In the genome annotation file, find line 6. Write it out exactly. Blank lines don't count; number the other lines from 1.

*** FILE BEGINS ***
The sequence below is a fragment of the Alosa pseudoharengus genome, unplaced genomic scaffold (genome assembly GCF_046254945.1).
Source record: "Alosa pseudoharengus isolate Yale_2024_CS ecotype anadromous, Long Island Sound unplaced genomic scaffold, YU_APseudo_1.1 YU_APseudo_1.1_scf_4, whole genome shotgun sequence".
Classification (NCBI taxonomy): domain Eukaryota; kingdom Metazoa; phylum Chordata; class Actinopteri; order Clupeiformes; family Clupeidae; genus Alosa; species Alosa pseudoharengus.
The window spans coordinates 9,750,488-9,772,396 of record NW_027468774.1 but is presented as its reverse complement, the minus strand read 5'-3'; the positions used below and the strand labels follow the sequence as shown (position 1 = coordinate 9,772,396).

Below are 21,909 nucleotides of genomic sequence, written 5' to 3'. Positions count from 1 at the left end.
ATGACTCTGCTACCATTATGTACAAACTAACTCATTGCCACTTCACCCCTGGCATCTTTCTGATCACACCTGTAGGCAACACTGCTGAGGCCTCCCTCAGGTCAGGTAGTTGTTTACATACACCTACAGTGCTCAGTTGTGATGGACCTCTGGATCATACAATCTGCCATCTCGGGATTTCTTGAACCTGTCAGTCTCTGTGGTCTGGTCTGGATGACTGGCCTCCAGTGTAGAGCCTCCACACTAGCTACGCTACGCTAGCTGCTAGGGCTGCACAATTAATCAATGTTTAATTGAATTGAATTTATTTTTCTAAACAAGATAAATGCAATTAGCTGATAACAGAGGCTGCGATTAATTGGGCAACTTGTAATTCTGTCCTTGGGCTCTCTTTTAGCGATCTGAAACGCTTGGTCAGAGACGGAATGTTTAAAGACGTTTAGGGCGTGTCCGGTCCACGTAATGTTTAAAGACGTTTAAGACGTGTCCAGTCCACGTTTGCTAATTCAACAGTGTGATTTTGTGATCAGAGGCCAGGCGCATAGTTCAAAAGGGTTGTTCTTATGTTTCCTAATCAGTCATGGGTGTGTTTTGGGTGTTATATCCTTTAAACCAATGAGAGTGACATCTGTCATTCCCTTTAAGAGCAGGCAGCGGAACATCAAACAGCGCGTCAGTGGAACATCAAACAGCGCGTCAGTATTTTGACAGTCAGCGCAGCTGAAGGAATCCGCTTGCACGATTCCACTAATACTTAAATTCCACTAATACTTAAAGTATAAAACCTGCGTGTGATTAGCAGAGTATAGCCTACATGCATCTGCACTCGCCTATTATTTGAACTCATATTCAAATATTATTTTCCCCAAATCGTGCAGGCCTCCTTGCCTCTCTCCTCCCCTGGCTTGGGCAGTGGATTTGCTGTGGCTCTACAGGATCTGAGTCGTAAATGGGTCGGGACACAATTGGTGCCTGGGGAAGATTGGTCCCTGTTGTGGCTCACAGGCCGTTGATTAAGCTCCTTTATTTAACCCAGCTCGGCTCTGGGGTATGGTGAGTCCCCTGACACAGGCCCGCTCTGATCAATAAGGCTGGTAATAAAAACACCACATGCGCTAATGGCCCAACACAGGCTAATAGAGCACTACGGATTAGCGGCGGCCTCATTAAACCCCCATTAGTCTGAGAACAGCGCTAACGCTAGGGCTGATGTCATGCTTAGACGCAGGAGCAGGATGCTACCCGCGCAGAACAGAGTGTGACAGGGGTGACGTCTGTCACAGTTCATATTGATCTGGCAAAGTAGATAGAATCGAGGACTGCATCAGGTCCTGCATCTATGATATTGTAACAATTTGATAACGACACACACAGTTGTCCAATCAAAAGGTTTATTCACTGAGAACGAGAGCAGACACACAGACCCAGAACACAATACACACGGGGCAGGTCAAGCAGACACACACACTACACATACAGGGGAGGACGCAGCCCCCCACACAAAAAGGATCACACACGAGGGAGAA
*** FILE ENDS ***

ATGACTCTGCTACCATTATGTACAAACTAACTCATTGCCACTTCACCCCTGGCATCTTTCTGATCACACCTGTAGGCAACACTGCTGAGGCCTCCCTCAGGTCAGGTAGTTGTTTACATACACCTACAGTGCTCAGTTGTGATGGACCTCTGGATCATACAATCTGCCATCTCGGGATTTCTTGAACCTGTCAGTCTCTGTGGTCTGGTCTGGATGACTGGCCTCCAGTGTAGAGCCTCCACACTAGCTACGCTACGCTAGCTGCTAGGGCTGCACAATTAATCAATGTTTAATTGAATTGAATTTATTTTTCTAAACAAGATAAATGCAATTAGCTGATAACAGAGGCTGCGATTAATTGGGCAACTTGTAATTCTGTCCTTGGGCTCTCTTTTAGCGATCTGAAACGCTTGGTCAGAGACGGAATGTTTAAAGACGTTTAGGGCGTGTCCGGTCCACGTAATGTTTAAAGACGTTTAAGACGTGTCCAGTCCACGTTTGCTAATTCAACAGTGTGATTTTGTGATCAGAGGCCAGGCGCATAGTTCAAAAGGGTTGTTCTTATGTTTCCTAATCAGTCATGGGTGTGTTTTGGGTGTTATATCCTTTAAACCAATGAGAGTGACATCTGTCATTCCCTTTAAGAGCAGGCAGCGGAACATCAAACAGCGCGTCAGTGGAACATCAAACAGCGCGTCAGTATTTTGACAGTCAGCGCAGCTGAAGGAATCCGCTTGCACGATTCCACTAATACTTAAATTCCACTAATACTTAAAGTATAAAACCTGCGTGTGATTAGCAGAGTATAGCCTACATGCATCTGCACTCGCCTATTATTTGAACTCATATTCAAATATTATTTTCCCCAAATCGTGCAGGCCTCCTTGCCTCTCTCCTCCCCTGGCTTGGGCAGTGGATTTGCTGTGGCTCTACAGGATCTGAGTCGTAAATGGGTCGGGACACAATTGGTGCCTGGGGAAGATTGGTCCCTGTTGTGGCTCACAGGCCGTTGATTAAGCTCCTTTATTTAACCCAGCTCGGCTCTGGGGTATGGTGAGTCCCCTGACACAGGCCCGCTCTGATCAATAAGGCTGGTAATAAAAACACCACATGCGCTAATGGCCCAACACAGGCTAATAGAGCACTACGGATTAGCGGCGGCCTCATTAAACCCCCATTAGTCTGAGAACAGCGCTAACGCTAGGGCTGATGTCATGCTTAGACGCAGGAGCAGGATGCTACCCGCGCAGAACAGAGTGTGACAGGGGTGACGTCTGTCACAGTTCATATTGATCTGGCAAAGTAGATAGAATCGAGGACTGCATCAGGTCCTGCATCTATGATATTGTAACAATTTGATAACGACACACACAGTTGTCCAATCAAAAGGTTTATTCACTGAGAACGAGAGCAGACACACAGACCCAGAACACAATACACACGGGGCAGGTCAAGCAGACACACACACTACACATACAGGGGAGGACGCAGCCCCCCACACAAAAAGGATCACACACGAGGGAGAA